Blog 64 - Bits and Pieces



My scarf today has an equestrian theme. It belonged to my mother, but as far as I know she had no strong feeling for horses, albeit her own father started life working with them, first as a stable lad, then coachman at Blenheim Palace. I can still detect my mother’s perfume on this Viyella scarf. It feels like silk, but the edges are machine stitched. Shall I hand wash to test it? I bury my face in it’s dark greenness and remember her. It washes well. It must be polyester. I fancy there is still a trace of her scent after washing.



The colours are deep forest green, black with gold embellishment. I know little about Lorinery, but it’s all these metal bits and pieces associated with horse riding. There are bits, curb chains and stirrups artistically designed on my Viyella scarf. It is very traditional. The name Viyella reminds me of little girls’ dresses which I lovingly sewed made of this long established company’s soft cotton and wool fabric. There would have been fine Chilprufe woollen vests too under these dresses. Poor kids, they probably hated being dressed alike. Let’s go back to all these bits and pieces required to control horses. I do know there is an ancient City of London Livery Company of Loriners and I have even attended a banquet with them. It has close connections with our horse loving Royal family (Princess Anne was even Master of this Company in 1992.) My memory from this scarf is more humble but precious. It takes me back to a little girl’s tenth birthday.



It was 1968 and our family were on holiday in Northern Italy. We had already marvelled at the four bronze horses of St. Marks Basilica in Venice. At that time we were allowed to see the originals on the facade, close up and no queues! They have now been replaced with replicas and the originals, maybe third century, are now preserved within the basilica. So, what would be the most appreciated gift to a horse-mad youngster and her younger sister? A day trip to former Yugoslavia to see the world famous Lippizaner white horses on her birthday. Three year before this, the BBC had run a TV series with thirteen episodes about a young girl from Belgrade who had spent her holiday at an uncle’s Lippizaner stud farm at Lipice and the adventures she had. This was a Yugoslav/German series, sub-titled in English, and renamed THE WHITE HORSES. A new theme song would be written with the same title and be the Top Hit of 1968 sung by Jackie Lee. My daughter, a grandmother herself now, still remembers the words……


Oh, white horses, let me ride away,

To my world of dreams so far away.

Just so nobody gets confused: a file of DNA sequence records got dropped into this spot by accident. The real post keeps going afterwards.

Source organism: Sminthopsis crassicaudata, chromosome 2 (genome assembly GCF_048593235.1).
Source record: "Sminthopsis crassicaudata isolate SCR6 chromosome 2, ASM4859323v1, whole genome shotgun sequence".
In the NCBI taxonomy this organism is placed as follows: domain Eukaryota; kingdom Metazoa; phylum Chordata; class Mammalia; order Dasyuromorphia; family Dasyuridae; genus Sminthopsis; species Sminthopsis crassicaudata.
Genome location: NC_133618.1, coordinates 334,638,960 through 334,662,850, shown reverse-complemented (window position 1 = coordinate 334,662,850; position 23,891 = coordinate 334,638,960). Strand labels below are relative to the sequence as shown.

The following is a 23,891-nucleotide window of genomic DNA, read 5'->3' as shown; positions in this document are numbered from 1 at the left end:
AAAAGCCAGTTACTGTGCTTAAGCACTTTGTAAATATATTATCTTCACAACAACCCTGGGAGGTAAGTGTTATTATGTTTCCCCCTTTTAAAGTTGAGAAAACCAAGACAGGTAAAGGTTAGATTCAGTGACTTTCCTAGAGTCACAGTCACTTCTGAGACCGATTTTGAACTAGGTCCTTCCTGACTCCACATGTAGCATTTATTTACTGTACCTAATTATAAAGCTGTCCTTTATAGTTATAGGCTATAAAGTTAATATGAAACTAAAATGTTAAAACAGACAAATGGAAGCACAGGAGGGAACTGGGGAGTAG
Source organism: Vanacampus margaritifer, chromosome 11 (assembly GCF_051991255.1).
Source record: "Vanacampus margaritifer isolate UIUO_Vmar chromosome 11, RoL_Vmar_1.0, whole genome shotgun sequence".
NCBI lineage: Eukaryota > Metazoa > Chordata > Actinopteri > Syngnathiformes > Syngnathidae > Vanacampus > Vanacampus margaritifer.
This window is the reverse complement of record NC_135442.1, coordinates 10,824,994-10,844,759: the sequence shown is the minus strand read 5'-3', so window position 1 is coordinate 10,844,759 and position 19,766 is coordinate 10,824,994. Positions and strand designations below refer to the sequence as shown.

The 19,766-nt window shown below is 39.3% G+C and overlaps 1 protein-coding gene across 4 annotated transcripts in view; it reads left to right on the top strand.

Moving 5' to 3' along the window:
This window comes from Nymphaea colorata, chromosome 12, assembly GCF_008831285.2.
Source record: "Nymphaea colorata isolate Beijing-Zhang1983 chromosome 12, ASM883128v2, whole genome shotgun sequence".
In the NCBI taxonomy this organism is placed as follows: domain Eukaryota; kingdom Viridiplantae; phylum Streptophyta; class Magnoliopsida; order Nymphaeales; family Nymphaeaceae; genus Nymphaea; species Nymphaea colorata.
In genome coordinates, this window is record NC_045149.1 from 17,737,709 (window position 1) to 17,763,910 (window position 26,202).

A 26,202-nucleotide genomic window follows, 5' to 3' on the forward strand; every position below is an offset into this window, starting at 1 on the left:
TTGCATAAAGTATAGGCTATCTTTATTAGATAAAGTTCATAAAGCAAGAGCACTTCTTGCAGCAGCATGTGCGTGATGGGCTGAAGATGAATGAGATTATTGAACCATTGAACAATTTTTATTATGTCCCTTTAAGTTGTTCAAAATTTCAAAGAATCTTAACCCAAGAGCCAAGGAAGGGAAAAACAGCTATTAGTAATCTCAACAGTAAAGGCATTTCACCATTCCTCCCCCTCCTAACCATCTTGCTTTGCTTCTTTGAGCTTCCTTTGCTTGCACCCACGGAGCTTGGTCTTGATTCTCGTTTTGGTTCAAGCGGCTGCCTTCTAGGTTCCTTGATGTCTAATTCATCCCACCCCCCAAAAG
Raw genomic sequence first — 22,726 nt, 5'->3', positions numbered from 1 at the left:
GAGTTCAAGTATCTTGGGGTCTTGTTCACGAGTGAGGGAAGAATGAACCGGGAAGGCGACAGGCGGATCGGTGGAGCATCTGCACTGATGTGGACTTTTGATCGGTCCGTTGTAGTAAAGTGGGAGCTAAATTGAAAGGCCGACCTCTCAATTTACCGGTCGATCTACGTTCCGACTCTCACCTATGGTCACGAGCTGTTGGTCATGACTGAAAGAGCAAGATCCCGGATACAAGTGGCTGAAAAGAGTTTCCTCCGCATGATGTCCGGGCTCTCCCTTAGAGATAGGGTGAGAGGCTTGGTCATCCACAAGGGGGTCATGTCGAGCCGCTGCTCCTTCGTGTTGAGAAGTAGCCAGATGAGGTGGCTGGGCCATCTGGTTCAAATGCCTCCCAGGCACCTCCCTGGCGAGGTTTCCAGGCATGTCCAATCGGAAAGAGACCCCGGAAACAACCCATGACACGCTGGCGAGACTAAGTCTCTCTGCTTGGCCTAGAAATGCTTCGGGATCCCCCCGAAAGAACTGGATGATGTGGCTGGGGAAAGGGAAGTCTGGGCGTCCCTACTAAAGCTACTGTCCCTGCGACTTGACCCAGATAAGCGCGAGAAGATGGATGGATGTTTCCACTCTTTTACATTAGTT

Let me run

To the sun……




We did indeed visit the world of a young girl’s dreams. We would see the famous white Lippizaners, watch one of the stallions rear on command, and then I would nervously watch a ten year old and her eight year old sister have turns to mount this magnificent creature. One of the grooms then led us to a quiet forested area with a lake. He must have given a special whistle. I had the spine tingling pleasure of witnessing the truly wonderful sight of dozens of mares and their foals running from their hidden spot in the woods towards the lake. It is a memory of wild freedom which will be with me forever.



Little did we know then on that sunny day in June what would happen years later in that country. Political and religious unrest, wars, massacres…… some of the Lippizaners escaped, were transported elsewhere, slaughtered for food, who knows? The actress who played the young fifteen year old heroine in the TV series sadly died at an early age. Yugoslavia is no more. I hardly know the geography of the area now with so many different new countries, Slovenia, Bosnia, Serbia, Montenegro, Croatia and Macedonia.



Yet, there is a happy ending. I understand some of the famous white horses were returned, the stud farm is up and running again, and maybe some other little girl will have a dream come true. I will stay well back from these powerful creatures, enjoy my mother’s scarf and just blog the memories. Mind you, I wouldn’t turn down an invitation to horse racing at Ascot. I could tie my scarf around a smart hat and have a flutter.



I wonder if you, my readers, can remember what you were doing on your tenth birthday?



Busy Bee, Scarf Face!

Series 2, Blog 64.

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